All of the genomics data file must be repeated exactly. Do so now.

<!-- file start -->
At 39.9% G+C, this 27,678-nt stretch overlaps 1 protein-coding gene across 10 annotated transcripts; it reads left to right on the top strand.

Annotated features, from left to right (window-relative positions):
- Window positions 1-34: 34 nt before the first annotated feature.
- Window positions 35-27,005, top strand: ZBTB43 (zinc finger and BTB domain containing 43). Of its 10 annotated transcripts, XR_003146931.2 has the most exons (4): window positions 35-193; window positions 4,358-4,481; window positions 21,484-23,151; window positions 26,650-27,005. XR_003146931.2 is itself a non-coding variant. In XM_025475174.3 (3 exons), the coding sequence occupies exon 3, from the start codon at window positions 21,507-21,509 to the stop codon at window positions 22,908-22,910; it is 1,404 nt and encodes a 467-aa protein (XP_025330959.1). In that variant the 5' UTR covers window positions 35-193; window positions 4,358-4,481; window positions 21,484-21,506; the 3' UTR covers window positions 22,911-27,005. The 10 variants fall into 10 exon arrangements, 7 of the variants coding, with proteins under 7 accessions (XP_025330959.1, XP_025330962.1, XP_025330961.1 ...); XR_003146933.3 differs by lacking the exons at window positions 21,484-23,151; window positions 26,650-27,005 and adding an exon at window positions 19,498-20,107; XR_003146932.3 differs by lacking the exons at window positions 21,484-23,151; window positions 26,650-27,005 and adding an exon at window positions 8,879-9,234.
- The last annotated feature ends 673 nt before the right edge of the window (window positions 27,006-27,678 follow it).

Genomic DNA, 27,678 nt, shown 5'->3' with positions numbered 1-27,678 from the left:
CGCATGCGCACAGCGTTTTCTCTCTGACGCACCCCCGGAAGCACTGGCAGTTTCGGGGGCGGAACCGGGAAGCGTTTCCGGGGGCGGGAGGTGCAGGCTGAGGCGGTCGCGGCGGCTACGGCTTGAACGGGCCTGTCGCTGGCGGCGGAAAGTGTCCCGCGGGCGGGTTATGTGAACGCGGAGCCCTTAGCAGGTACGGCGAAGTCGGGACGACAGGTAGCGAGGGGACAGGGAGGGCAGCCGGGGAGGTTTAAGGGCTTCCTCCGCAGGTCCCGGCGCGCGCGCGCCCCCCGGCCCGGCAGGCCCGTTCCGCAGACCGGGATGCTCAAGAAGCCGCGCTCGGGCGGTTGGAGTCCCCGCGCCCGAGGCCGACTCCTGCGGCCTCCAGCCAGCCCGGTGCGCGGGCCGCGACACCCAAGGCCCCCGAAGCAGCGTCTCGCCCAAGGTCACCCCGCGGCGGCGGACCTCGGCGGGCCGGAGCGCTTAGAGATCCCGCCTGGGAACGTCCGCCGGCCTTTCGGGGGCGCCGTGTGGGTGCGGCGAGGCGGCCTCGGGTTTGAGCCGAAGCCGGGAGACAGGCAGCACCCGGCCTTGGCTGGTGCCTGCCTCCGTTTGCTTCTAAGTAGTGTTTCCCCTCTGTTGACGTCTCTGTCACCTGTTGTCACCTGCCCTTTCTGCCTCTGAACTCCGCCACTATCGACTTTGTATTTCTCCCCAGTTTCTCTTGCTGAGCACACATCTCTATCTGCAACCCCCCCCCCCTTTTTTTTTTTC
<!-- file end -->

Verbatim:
At 39.9% G+C, this 27,678-nt stretch overlaps 1 protein-coding gene across 10 annotated transcripts; it reads left to right on the top strand.

Annotated features, from left to right (window-relative positions):
- Window positions 1-34: 34 nt before the first annotated feature.
- Window positions 35-27,005, top strand: ZBTB43 (zinc finger and BTB domain containing 43). Of its 10 annotated transcripts, XR_003146931.2 has the most exons (4): window positions 35-193; window positions 4,358-4,481; window positions 21,484-23,151; window positions 26,650-27,005. XR_003146931.2 is itself a non-coding variant. In XM_025475174.3 (3 exons), the coding sequence occupies exon 3, from the start codon at window positions 21,507-21,509 to the stop codon at window positions 22,908-22,910; it is 1,404 nt and encodes a 467-aa protein (XP_025330959.1). In that variant the 5' UTR covers window positions 35-193; window positions 4,358-4,481; window positions 21,484-21,506; the 3' UTR covers window positions 22,911-27,005. The 10 variants fall into 10 exon arrangements, 7 of the variants coding, with proteins under 7 accessions (XP_025330959.1, XP_025330962.1, XP_025330961.1 ...); XR_003146933.3 differs by lacking the exons at window positions 21,484-23,151; window positions 26,650-27,005 and adding an exon at window positions 19,498-20,107; XR_003146932.3 differs by lacking the exons at window positions 21,484-23,151; window positions 26,650-27,005 and adding an exon at window positions 8,879-9,234.
- The last annotated feature ends 673 nt before the right edge of the window (window positions 27,006-27,678 follow it).

Genomic DNA, 27,678 nt, shown 5'->3' with positions numbered 1-27,678 from the left:
CGCATGCGCACAGCGTTTTCTCTCTGACGCACCCCCGGAAGCACTGGCAGTTTCGGGGGCGGAACCGGGAAGCGTTTCCGGGGGCGGGAGGTGCAGGCTGAGGCGGTCGCGGCGGCTACGGCTTGAACGGGCCTGTCGCTGGCGGCGGAAAGTGTCCCGCGGGCGGGTTATGTGAACGCGGAGCCCTTAGCAGGTACGGCGAAGTCGGGACGACAGGTAGCGAGGGGACAGGGAGGGCAGCCGGGGAGGTTTAAGGGCTTCCTCCGCAGGTCCCGGCGCGCGCGCGCCCCCCGGCCCGGCAGGCCCGTTCCGCAGACCGGGATGCTCAAGAAGCCGCGCTCGGGCGGTTGGAGTCCCCGCGCCCGAGGCCGACTCCTGCGGCCTCCAGCCAGCCCGGTGCGCGGGCCGCGACACCCAAGGCCCCCGAAGCAGCGTCTCGCCCAAGGTCACCCCGCGGCGGCGGACCTCGGCGGGCCGGAGCGCTTAGAGATCCCGCCTGGGAACGTCCGCCGGCCTTTCGGGGGCGCCGTGTGGGTGCGGCGAGGCGGCCTCGGGTTTGAGCCGAAGCCGGGAGACAGGCAGCACCCGGCCTTGGCTGGTGCCTGCCTCCGTTTGCTTCTAAGTAGTGTTTCCCCTCTGTTGACGTCTCTGTCACCTGTTGTCACCTGCCCTTTCTGCCTCTGAACTCCGCCACTATCGACTTTGTATTTCTCCCCAGTTTCTCTTGCTGAGCACACATCTCTATCTGCAACCCCCCCCCCCTTTTTTTTTTTC